At the back of the hill

Warning: If you stay here long enough you will gain weight! Grazing here strongly suggests that you are either omnivorous, or a glutton. And you might like cheese-doodles.
BTW: I'm presently searching for another person who likes cheese-doodles.
Please form a caseophilic line to the right. Thank you.

Wednesday, August 29, 2007


A while back I remarked that the GLPease's Samarra did not remind me of anything in particular.

[Samarra contains Cyprian, Turkish, various Virginia tobaccos, and a touch of Perique. A remarkable smoking mixture.]

I was mistaken. It is reminds me of Royal Ransom, a full Latakia pipe-tobacco mixture by Drucquer and Sons in which some of the flavour was a particularly nice black Virginia. If one aged the mixture, the traces at the extremes of the flavour-spectrum faded, and a fruity depth came forward. The tin of Samarra I'm currently smoking was compounded nearly three years ago, in 2004 leminyonem. A distinct fruity agedness has indeed come forward, helped no doubt by the Perique (lacking in Royal Ransom), and maturing has given it a familiar perfume. Noticeably different, yet same.

Other pipe-tobaccos I have at my desk:

Yenidje Highlander, by McClelland. McClelland has finally gotten it right. This is very nice, despite the wisp of that ketchuppy odour all their Virginias end up with. The Yenidje and Latakia are in fine balance. Goes well with Scotch. And would probably also be very nice with cognac.

Manhattan Afternoon, by Cornell & Diehl. I do not know what is so particularly Manhattan-afternoonish about 'naturally sweet golden Virginia leaf with a drop of honey sliced into flakes'. The tin-aroma is more aged English flake than Manhattanish. But it is a soft and very pleasant smoke, with the faintest hint of bee bottom.

Durbar Mixture, by Dunhill. Turkish, Turkish, Turkish, Turkish, Turkish, Turkish, Virginia and Latakia. Turkish delight. A narrow-ribbon cut. The Virginias add a subtle fruitiness, augmenting the faint sweetness of the Oriental. There must be some Smyrna in this.
This displeases the delicate nose of the significant other.

Dunhill Light Flake. Which is light only in relation to flakes which are not. Similar to other 'light' flakes, pressed reds, and pure Virginias, but with a touch of that Lakeland perfume which augments the fragrance of the leaves. Smooth. Refined. And therefore decadent.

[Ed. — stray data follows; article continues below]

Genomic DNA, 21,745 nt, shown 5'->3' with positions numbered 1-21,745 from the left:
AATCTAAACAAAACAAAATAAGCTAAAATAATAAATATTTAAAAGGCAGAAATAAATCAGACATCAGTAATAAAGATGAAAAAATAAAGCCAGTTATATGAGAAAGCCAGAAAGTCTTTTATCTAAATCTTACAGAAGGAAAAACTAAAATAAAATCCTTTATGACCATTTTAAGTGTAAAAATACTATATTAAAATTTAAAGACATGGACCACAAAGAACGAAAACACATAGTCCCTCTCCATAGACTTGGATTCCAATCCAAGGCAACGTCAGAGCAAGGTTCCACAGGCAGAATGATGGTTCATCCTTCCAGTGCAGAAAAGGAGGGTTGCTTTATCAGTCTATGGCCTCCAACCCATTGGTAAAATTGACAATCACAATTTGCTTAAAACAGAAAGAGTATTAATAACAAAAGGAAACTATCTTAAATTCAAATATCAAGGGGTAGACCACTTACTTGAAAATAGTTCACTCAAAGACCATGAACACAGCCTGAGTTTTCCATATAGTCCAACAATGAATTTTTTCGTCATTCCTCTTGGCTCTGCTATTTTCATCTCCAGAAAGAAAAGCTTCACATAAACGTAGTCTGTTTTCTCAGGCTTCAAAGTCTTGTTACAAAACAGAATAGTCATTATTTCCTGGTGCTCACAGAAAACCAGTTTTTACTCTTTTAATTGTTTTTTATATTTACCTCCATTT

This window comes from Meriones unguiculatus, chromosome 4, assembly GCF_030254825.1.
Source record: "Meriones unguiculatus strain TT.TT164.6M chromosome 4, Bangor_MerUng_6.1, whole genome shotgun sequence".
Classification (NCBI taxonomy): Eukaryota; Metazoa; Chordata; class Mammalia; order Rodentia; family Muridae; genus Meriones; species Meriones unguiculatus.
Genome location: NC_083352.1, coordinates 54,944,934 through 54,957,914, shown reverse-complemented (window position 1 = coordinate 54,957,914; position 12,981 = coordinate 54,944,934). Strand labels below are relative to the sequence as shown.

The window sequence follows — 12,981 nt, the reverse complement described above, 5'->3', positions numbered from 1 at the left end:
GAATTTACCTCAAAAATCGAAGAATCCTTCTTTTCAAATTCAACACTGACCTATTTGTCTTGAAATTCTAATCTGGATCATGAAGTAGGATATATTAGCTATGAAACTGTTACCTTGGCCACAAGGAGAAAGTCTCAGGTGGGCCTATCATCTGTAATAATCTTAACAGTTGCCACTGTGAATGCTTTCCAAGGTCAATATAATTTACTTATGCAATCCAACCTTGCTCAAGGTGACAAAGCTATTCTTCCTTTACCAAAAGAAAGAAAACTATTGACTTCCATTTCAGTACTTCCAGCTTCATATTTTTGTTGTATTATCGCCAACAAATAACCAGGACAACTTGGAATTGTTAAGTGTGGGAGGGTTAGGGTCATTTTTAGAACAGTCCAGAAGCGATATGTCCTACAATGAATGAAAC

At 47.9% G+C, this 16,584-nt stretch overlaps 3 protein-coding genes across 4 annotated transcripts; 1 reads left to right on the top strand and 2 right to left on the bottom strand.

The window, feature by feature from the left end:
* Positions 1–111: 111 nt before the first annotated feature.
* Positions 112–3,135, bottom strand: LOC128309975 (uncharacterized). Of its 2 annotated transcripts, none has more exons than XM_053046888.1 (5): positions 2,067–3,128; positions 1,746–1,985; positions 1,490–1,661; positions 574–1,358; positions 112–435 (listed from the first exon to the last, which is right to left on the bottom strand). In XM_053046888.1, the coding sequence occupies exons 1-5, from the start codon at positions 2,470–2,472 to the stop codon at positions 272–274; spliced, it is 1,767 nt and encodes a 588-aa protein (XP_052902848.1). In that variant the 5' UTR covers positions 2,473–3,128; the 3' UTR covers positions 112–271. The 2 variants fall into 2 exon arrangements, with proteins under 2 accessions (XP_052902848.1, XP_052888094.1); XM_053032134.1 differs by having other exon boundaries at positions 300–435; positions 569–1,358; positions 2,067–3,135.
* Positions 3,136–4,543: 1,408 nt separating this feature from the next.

Frog Morton's Across the Pond. Why do some blenders insist on cutesypoo names? Could they not simply have called this an English exotic? Not a bad blend by any means, but I do not understand why some people swear by it. Degustibus non disputandem est.

Kensington, by G. L. Pease. Tinned in early 2004, leminyonem. A restrained Balkan.

[In addition to Samarra and Kensington, Greg Pease makes other fine blends. See here:]


Note: Drucquer and Sons on University Avenue in Berkeley went out of business in the early nineties, when the then owner miscalculated the impact of higher taxes and tighter smoking restrictions. By that time it was a shell of what it had once been. It had reached its apogee during the Robert Rex years. Robert sold the store in the early eighties, and is now living somewhere in the foothills.

[More about Drucquers here: ]

There is no decent tobacconist in Berkeley anymore - the only "tobacconist" in town is near Sather Gate, and sells shisha and perfumed dreck, plus clove cigarettes and cheap stogies. A head shop, more or less. Lighting up near the campus will get you screamed at by the smoking-nazis. Or smacked across the chops with a sweaty Birkenstock - probably by a communist vegan.


NOTE: Readers may contact me directly:
All correspondence will be kept in confidence.

Labels: , , ,


Post a Comment

Links to this post:

Create a Link

<< Home

Newer›  ‹Older